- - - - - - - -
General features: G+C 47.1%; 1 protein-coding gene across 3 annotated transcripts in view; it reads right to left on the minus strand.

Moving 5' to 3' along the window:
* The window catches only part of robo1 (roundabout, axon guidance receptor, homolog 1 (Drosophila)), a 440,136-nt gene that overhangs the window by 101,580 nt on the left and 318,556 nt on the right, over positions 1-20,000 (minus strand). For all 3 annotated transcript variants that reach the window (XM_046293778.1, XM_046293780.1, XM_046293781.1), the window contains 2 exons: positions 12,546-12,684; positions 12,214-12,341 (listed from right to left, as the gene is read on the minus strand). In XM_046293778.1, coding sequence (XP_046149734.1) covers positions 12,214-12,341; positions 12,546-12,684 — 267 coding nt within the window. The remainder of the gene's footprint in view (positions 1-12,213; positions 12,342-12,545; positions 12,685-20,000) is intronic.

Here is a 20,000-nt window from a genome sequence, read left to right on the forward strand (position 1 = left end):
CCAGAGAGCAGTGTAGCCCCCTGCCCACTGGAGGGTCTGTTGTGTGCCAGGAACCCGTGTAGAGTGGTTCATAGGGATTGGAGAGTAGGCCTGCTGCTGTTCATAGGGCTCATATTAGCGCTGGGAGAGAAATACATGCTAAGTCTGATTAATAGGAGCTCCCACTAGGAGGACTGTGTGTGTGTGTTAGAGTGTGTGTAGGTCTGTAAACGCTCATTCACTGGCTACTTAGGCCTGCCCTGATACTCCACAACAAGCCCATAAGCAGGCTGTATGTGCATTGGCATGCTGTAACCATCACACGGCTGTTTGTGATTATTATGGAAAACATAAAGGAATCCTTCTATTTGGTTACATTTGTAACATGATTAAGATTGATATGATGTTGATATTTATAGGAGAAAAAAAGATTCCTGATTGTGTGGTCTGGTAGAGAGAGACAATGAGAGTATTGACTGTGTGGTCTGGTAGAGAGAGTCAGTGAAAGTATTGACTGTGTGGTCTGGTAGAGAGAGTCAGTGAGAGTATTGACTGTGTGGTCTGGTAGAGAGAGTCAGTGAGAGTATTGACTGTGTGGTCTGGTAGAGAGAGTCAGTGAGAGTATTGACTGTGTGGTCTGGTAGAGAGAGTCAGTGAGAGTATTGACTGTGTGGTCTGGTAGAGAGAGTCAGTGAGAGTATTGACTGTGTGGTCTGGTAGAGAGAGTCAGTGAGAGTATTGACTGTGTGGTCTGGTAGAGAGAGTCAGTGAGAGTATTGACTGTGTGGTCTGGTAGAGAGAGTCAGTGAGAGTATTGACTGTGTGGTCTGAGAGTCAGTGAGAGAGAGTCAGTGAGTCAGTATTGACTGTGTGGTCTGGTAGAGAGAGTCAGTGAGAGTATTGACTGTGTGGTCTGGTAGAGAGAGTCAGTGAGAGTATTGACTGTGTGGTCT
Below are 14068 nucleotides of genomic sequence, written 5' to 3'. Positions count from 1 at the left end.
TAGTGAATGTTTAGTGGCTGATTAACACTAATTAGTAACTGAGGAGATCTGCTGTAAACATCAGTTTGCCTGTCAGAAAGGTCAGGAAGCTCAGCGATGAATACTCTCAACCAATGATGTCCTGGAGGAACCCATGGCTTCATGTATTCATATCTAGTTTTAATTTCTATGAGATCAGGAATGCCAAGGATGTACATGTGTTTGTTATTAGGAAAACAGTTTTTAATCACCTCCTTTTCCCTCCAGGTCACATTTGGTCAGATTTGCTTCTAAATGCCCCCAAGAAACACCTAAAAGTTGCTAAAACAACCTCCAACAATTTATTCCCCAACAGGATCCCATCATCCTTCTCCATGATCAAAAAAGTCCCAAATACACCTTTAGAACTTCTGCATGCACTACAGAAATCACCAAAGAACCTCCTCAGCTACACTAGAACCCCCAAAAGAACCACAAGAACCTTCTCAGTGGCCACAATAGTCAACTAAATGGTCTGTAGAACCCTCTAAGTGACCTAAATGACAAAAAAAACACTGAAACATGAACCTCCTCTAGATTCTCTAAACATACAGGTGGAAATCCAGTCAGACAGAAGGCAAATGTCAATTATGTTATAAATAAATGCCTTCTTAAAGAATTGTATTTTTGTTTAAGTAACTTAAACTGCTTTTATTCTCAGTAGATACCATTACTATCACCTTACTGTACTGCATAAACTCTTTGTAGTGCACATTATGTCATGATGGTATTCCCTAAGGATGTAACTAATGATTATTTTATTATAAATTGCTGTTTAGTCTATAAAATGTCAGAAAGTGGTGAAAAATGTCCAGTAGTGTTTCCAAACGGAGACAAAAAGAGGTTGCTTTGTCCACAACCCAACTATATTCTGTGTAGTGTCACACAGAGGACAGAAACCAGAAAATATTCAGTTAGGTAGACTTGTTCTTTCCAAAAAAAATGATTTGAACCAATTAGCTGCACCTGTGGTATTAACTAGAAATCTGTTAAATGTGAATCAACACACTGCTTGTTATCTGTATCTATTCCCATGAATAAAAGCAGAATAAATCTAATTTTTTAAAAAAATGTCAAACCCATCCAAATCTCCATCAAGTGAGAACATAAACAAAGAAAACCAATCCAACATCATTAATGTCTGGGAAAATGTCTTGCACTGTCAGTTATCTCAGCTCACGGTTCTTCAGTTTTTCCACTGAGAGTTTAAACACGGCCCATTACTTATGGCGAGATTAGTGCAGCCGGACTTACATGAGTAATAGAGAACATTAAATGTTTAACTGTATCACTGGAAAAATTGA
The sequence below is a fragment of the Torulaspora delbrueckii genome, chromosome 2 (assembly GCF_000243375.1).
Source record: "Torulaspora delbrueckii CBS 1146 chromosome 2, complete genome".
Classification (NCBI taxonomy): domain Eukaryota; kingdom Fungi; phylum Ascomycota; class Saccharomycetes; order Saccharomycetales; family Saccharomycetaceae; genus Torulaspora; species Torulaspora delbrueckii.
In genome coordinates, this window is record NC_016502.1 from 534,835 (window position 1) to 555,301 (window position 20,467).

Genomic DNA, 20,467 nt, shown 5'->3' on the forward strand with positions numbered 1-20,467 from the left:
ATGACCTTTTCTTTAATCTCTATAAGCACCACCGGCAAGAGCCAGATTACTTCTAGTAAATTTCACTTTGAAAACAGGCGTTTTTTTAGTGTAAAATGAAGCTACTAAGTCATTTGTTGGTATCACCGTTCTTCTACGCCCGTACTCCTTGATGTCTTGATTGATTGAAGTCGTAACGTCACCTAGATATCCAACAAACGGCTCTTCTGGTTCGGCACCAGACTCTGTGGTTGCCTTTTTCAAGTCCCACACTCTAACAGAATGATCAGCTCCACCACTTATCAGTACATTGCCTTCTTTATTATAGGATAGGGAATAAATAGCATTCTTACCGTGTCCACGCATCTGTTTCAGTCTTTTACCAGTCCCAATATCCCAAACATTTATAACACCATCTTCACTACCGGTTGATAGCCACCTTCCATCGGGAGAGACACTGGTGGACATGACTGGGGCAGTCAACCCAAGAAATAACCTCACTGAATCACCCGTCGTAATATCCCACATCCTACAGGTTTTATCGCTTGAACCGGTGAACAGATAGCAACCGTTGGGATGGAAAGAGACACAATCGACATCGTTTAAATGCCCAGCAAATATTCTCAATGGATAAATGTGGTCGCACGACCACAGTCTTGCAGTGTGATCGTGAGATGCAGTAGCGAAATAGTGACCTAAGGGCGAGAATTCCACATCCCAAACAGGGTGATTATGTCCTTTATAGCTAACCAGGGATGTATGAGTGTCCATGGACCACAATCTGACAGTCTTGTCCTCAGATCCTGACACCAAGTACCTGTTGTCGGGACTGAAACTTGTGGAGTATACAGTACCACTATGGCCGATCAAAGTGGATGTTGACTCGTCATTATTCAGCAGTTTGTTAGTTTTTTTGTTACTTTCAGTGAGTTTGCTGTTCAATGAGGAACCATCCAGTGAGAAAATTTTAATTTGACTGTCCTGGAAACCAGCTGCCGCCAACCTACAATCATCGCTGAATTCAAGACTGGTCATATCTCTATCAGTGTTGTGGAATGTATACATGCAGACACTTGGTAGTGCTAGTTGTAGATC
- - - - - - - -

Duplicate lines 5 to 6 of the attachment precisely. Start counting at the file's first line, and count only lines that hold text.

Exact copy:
CCAGAGAGCAGTGTAGCCCCCTGCCCACTGGAGGGTCTGTTGTGTGCCAGGAACCCGTGTAGAGTGGTTCATAGGGATTGGAGAGTAGGCCTGCTGCTGTTCATAGGGCTCATATTAGCGCTGGGAGAGAAATACATGCTAAGTCTGATTAATAGGAGCTCCCACTAGGAGGACTGTGTGTGTGTGTTAGAGTGTGTGTAGGTCTGTAAACGCTCATTCACTGGCTACTTAGGCCTGCCCTGATACTCCACAACAAGCCCATAAGCAGGCTGTATGTGCATTGGCATGCTGTAACCATCACACGGCTGTTTGTGATTATTATGGAAAACATAAAGGAATCCTTCTATTTGGTTACATTTGTAACATGATTAAGATTGATATGATGTTGATATTTATAGGAGAAAAAAAGATTCCTGATTGTGTGGTCTGGTAGAGAGAGACAATGAGAGTATTGACTGTGTGGTCTGGTAGAGAGAGTCAGTGAAAGTATTGACTGTGTGGTCTGGTAGAGAGAGTCAGTGAGAGTATTGACTGTGTGGTCTGGTAGAGAGAGTCAGTGAGAGTATTGACTGTGTGGTCTGGTAGAGAGAGTCAGTGAGAGTATTGACTGTGTGGTCTGGTAGAGAGAGTCAGTGAGAGTATTGACTGTGTGGTCTGGTAGAGAGAGTCAGTGAGAGTATTGACTGTGTGGTCTGGTAGAGAGAGTCAGTGAGAGTATTGACTGTGTGGTCTGGTAGAGAGAGTCAGTGAGAGTATTGACTGTGTGGTCTGGTAGAGAGAGTCAGTGAGAGTATTGACTGTGTGGTCTGAGAGTCAGTGAGAGAGAGTCAGTGAGTCAGTATTGACTGTGTGGTCTGGTAGAGAGAGTCAGTGAGAGTATTGACTGTGTGGTCTGGTAGAGAGAGTCAGTGAGAGTATTGACTGTGTGGTCT
Below are 14068 nucleotides of genomic sequence, written 5' to 3'. Positions count from 1 at the left end.